My daily fight against Islamophobia in the US has only served to increase my aversion to all forms of bigotry, including and especially anti-Semitism, and to increase my appreciation for what I consider to be a singular fight against all forms of bigotry.
Certainly, and not unlike any other group on the planet, both Jews and Muslims have their share of bad apples.
The problem is with generalizations.
There are no qualms about criticism and condemnations leveled against Muslim terrorism – that is, acts of terror committed by Muslims. If anything, as a practicing Muslim, I am doubly offended when the perpetrator of an act of terrorism is Muslim, once for the victims and another for the notion that the perpetrator purports to act or speak in the name of my faith.
Likewise, I have no qualms against legitimate criticism leveled against the government of Israel for acts of aggression or policies of oppression conducted against Palestinians. As a global citizen committed to social justice for all, I am offended by those acts and policies.
But the problem at the root of both Islamophobic and anti-Semitic expression is the same: generalization. We must collectively resist this apparent temptation to level scorn against “Muslims” or against “Jews” when confronting actions or words by a subset of either population. This is both intellectually lazy and morally wrong.
It is for that reason that I was particularly appalled to come across a video of a “prayer” delivered by an Imam in an Egyptian mosque, attended by President Mohammed Morsi and other high government officials, in which the Imam asked God to “deal with the Jews, and disperse their ranks.” (Memri mistranslated the Arabic to state “destroy the Jews” instead of “deal with the Jews.” The Arabic states “Allahoma Alaika bel Yahood,” not “Allahoma Dammer el Yahood”).
Such prayers are not entirely uncommon in Egyptian mosques (which I have often frequented) and presumably Arab mosques in general.
I object to such prayers as morally offensive and wholly un-Islamic. I have made it a point to complain to the Imam the few times I have chanced upon such language from the pulpit, and I have not been the only one in line offering a challenge to the Imam.
I understand the argument that might be offered by the Imam or those who tolerate such wording. I understand that it is rooted in the recent political and historical context rather than in a timeless disdain for our Semitic cousins. I understand that for many Imams and for much of their congregation, they say “Jews” as shorthand for the modern state of Israel, and specifically the unjust policies of Israel. I understand that this is partially so because the state of Israel refers to itself as the “Jewish State” and renders Jewish ancestry as the sole criteria for automatic citizenship, regardless of where one is born. I also understand that many of those who casually say “amen” to such a prayer, as Morsi did, would not mistreat a Jewish person they happen to meet in person simply because he or she is Jewish and that the prayer is impersonal. (Morsi was recently criticized locally for calling Israeli President Shimon Peres “a great friend”).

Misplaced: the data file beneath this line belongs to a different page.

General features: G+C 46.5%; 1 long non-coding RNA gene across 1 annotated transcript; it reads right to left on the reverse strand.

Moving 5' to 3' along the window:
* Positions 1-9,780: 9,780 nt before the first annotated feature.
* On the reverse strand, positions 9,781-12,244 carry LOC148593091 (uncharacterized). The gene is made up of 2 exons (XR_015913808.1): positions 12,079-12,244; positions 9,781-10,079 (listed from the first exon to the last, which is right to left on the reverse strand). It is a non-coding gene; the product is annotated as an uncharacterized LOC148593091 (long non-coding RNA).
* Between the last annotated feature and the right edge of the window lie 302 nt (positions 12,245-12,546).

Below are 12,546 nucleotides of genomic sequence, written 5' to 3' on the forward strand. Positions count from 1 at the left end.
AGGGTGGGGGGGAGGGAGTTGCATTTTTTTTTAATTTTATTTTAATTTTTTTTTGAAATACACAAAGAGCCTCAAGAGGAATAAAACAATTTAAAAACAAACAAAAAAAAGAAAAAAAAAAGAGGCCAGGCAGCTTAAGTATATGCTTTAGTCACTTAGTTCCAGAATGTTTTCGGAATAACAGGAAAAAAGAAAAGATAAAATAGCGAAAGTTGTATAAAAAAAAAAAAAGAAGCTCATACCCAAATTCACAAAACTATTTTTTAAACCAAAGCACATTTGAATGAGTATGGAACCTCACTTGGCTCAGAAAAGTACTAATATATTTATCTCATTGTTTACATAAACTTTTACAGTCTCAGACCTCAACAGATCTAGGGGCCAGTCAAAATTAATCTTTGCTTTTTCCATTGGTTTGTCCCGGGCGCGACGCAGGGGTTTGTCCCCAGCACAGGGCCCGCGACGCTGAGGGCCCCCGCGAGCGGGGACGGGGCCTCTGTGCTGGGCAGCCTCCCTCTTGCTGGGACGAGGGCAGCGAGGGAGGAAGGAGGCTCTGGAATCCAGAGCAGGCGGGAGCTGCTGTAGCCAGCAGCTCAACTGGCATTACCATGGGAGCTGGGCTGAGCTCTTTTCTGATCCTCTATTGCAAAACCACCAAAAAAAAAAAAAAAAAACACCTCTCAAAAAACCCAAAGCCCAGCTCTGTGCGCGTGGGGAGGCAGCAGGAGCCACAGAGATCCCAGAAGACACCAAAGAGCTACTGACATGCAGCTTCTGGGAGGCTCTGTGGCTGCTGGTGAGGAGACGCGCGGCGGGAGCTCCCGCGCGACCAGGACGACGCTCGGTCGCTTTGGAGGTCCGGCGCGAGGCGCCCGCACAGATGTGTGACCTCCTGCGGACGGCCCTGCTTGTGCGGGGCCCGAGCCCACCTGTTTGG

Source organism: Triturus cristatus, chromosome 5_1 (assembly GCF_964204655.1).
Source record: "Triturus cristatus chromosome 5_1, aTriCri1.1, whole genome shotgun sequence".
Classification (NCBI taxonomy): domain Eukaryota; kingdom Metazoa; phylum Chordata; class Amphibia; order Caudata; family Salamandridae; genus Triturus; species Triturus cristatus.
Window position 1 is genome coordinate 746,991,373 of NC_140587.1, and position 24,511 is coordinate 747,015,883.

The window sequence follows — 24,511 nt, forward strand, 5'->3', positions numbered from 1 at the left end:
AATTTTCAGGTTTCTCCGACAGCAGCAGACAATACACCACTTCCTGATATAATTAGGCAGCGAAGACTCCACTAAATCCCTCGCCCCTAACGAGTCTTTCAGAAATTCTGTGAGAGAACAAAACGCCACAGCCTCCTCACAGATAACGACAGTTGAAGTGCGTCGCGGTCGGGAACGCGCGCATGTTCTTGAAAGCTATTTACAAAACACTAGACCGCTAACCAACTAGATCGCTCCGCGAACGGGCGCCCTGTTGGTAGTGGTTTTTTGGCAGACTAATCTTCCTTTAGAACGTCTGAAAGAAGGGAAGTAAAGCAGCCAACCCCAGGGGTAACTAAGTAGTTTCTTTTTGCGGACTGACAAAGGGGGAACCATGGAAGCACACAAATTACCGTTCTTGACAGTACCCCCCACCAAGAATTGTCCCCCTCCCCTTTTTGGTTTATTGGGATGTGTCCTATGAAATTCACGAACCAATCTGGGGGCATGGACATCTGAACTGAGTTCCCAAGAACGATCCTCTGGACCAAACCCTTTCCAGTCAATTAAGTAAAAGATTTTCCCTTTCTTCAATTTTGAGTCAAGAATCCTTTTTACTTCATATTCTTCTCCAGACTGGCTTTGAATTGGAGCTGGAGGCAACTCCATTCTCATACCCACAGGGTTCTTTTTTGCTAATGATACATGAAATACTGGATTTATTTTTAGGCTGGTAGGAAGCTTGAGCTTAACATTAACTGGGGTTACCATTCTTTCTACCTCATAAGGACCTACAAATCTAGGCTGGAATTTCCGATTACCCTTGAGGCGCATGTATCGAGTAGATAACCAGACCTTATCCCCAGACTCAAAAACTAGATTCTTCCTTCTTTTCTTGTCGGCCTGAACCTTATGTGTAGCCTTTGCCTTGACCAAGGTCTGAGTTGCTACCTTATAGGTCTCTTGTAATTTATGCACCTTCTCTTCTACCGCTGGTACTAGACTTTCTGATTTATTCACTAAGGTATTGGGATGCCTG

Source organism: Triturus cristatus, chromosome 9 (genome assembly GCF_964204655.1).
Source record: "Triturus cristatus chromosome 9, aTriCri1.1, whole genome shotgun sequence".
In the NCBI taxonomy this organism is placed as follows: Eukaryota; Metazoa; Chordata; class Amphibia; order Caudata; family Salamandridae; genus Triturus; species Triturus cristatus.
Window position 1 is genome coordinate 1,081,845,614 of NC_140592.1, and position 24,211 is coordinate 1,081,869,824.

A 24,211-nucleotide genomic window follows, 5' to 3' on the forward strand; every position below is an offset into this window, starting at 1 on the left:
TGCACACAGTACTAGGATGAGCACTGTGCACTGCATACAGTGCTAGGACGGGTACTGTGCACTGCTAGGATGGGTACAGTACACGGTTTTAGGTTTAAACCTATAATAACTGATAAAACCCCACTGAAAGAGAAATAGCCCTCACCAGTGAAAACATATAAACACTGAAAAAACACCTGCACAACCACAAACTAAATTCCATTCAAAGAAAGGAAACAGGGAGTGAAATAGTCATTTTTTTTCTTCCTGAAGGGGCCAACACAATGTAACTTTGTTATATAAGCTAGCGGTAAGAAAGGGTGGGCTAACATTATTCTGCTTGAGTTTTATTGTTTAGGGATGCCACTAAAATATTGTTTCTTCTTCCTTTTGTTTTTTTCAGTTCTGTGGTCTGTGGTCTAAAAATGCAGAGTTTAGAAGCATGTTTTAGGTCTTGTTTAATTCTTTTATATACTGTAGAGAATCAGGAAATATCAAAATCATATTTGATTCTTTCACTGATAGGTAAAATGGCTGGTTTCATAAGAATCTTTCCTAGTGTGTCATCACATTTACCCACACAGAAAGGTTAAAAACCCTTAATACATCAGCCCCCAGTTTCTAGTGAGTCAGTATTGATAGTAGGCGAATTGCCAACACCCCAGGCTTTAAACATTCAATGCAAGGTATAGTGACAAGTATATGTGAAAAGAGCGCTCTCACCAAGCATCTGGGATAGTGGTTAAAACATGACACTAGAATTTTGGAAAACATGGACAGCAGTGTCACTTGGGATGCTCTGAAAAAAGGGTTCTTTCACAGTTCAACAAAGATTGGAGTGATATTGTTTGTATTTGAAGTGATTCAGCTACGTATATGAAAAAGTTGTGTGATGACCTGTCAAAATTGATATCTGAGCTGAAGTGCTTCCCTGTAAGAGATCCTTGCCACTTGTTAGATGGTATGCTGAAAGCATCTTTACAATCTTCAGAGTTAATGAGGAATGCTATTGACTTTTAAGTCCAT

I understand the arguments, but I don’t accept them: I repeat that such prayers are morally offensive and wholly un-Islamic. I feel this way for several reasons:
First, recent political or historical events should not change our principles as Muslims which are immutable over time and space. Namely, the principle that we do not inflict injustice against any individual or group of individuals, in this case “the Jews”, even if by words alone, no matter the circumstances. There are many Jews who are not citizens of Israel. Additionally, there are many Jews who are citizens of Israel but disagree with the unjust actions or policies inflicted on others by their government. Furthermore, while there are Jews who are involved in policies of apartheid and those who are heavily involved in the rising Islamophobia movement in the US, there are Jews who are in the forefront of fighting for justice for the Palestinians and those who are at the forefront of combating Islamophobia domestically. Their stances have been nothing short of heroic. So to lump all Jews as personally guilty for the specific actions of any government, including the government of Israel, or any group, is neither just nor rational.